California Civil Jury Instructions (CACI)

3943. Punitive Damages Against Employer or Principal for Conduct of a Specific Agent or Employee - Trial Not Bifurcated

If you decide [name of employee/agent]'s conduct caused [name of plaintiff] harm, you must decide whether that conduct justifies an award of punitive damages against [name of defendant] for [name of employee/agent]'s conduct. The purposes of punitive damages are to punish a wrongdoer for the conduct that harmed the plaintiff and to discourage similar conduct in the future.

You may award punitive damages against [name of defendant] for [name of employee/agent]'s conduct only if [name of plaintiff] proves by clear and convincing evidence that [name of employee/ agent] engaged in that conduct with malice, oppression, or fraud.

"Malice" means that [name of employee/agent] acted with intent to cause injury, or that [name of employee/agent]'s conduct was despicable and was done with a willful and knowing disregard of the rights or safety of another. A person acts with knowing disregard when he or she is aware of the probable dangerous consequences of his or her conduct and deliberately fails to avoid those consequences.

"Oppression" means that [name of employee/agent]'s conduct was despicable and subjected [name of plaintiff] to cruel and unjust hardship in knowing disregard of [his/her] rights.

"Despicable conduct" is conduct that is so vile, base, or contemptible that it would be looked down on and despised by reasonable people.

"Fraud" means that [name of employee/agent] intentionally misrepresented or concealed a material fact and did so intending to harm [name of plaintiff].

[Name of plaintiff] must also prove [one of] the following by clear and convincing evidence:

1. [That [name of employee/agent] was an officer, a director, or a managing agent of [name of defendant], who was acting on behalf of [name of defendant]; [or]]

2. [That an officer, a director, or a managing agent of [name of defendant] had advance knowledge of the unfitness of [name of employee/agent] and employed [him/her] with a knowing disregard of the rights or safety of others; [or]]

3. [That an officer, a director, or a managing agent of [name of defendant] authorized [name of employee/agent]'s conduct; [or]]

4. [That an officer, a director, or a managing agent of [name of defendant] knew of [name of employee/agent]'s wrongful conduct and adopted or approved the conduct after it occurred.]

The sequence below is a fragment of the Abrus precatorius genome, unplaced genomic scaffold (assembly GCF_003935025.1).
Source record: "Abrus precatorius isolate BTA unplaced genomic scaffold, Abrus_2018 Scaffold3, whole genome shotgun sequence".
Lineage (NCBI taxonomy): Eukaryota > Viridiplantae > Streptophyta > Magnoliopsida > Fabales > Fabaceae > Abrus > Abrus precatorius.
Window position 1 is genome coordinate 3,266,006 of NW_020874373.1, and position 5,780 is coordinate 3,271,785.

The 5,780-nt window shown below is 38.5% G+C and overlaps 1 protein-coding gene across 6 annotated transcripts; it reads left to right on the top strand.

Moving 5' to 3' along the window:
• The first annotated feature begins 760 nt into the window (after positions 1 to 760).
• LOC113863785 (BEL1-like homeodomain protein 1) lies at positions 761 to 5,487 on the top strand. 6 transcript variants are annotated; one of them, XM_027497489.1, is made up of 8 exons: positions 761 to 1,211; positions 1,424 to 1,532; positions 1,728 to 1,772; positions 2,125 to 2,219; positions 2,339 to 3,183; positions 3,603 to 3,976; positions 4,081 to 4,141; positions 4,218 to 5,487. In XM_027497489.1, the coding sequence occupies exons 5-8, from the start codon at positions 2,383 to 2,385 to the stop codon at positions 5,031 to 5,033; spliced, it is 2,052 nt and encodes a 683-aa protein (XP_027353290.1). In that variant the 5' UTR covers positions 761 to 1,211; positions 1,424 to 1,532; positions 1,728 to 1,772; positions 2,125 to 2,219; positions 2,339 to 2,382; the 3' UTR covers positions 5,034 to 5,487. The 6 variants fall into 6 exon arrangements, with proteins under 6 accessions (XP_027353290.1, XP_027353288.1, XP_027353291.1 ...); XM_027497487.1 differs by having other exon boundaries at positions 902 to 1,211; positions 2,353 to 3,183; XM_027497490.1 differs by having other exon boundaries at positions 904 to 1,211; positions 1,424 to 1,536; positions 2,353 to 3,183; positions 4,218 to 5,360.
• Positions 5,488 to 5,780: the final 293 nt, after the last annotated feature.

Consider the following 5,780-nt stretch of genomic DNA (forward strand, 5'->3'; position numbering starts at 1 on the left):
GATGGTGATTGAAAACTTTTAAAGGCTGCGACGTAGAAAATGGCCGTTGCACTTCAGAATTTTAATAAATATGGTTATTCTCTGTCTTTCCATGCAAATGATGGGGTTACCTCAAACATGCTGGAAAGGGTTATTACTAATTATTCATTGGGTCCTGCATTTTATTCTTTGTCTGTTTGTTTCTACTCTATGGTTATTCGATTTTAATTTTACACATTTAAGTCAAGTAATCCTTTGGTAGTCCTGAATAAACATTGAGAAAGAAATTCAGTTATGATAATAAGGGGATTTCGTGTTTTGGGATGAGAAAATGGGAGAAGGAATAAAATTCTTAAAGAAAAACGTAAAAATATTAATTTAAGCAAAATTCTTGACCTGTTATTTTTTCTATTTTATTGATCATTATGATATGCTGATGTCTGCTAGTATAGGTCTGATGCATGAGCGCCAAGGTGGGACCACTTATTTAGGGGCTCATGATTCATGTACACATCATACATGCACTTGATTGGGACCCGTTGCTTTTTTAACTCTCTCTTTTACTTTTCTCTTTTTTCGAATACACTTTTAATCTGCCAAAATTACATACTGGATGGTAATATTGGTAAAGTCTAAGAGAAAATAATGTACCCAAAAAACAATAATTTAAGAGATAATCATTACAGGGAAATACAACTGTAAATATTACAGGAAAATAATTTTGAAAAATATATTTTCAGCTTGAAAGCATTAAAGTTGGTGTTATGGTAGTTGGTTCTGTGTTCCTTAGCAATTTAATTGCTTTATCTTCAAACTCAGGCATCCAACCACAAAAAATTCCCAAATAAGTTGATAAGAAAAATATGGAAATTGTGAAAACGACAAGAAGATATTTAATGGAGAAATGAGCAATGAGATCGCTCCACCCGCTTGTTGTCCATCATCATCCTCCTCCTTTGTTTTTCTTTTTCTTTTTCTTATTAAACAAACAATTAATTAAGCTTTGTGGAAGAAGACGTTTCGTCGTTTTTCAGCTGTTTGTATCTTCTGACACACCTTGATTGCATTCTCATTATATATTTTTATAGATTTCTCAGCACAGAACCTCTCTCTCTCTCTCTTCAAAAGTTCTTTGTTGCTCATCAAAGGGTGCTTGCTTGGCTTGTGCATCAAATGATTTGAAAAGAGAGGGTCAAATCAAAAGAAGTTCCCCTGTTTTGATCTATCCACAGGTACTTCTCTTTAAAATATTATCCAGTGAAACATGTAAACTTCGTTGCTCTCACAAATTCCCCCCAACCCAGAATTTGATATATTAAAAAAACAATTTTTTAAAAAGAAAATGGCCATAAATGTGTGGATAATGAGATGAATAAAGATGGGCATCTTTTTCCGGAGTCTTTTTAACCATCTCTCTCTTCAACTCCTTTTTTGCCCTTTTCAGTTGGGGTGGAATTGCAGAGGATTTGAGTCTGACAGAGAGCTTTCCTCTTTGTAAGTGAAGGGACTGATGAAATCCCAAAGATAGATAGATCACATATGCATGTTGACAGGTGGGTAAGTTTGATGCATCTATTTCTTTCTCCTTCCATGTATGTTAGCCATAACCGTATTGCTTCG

An employee is a "managing agent" if he or she exercises substantial independent authority and judgment in his or her corporate decision making such that his or her decisions ultimately determine corporate policy.

There is no fixed standard for determining the amount of punitive damages, and you are not required to award any punitive damages. If you decide to award punitive damages, you should consider all of the following in determining the amount:

(a) How reprehensible was [name of defendant]'s conduct?

(b) Is there a reasonable relationship between the amount of punitive damages and [name of plaintiff]'s harm?

(c) In view of [name of defendant]'s financial condition, what amount is necessary to punish [him/her/it] and discourage future wrongful conduct? You may not increase the punitive award above an amount that is otherwise appropriate merely because [name of defendant] has substantial financial resources. [Any award you impose may not exceed [name of defendant]'s ability to pay.]

Directions for Use

This instruction is intended for use when the plaintiff is seeking to hold only an employer or principal liable for punitive damages based on the conduct of a specific employee or agent. When the plaintiff is seeking punitive damages from both the employer/principal and the employee/agent, use CACI No. 3947, Punitive Damages—Individual and Entity Defendants—Trial Not Bifurcated. When punitive damages are sought against a corporation or other entity for the conduct of its directors, officers, and managing agents, use CACI No. 3945, Punitive Damages— Entity Defendant—Trial Not Bifurcated.

For an instruction explaining "clear and convincing evidence," see CACI No. 201, More Likely True—Clear and Convincing Proof.

Read the bracketed language in subdivision (c) only if the defendant has presented relevant evidence regarding this issue.

If any of the alternative grounds for seeking punitive damages are inapplicable to the facts of the case, they may be omitted.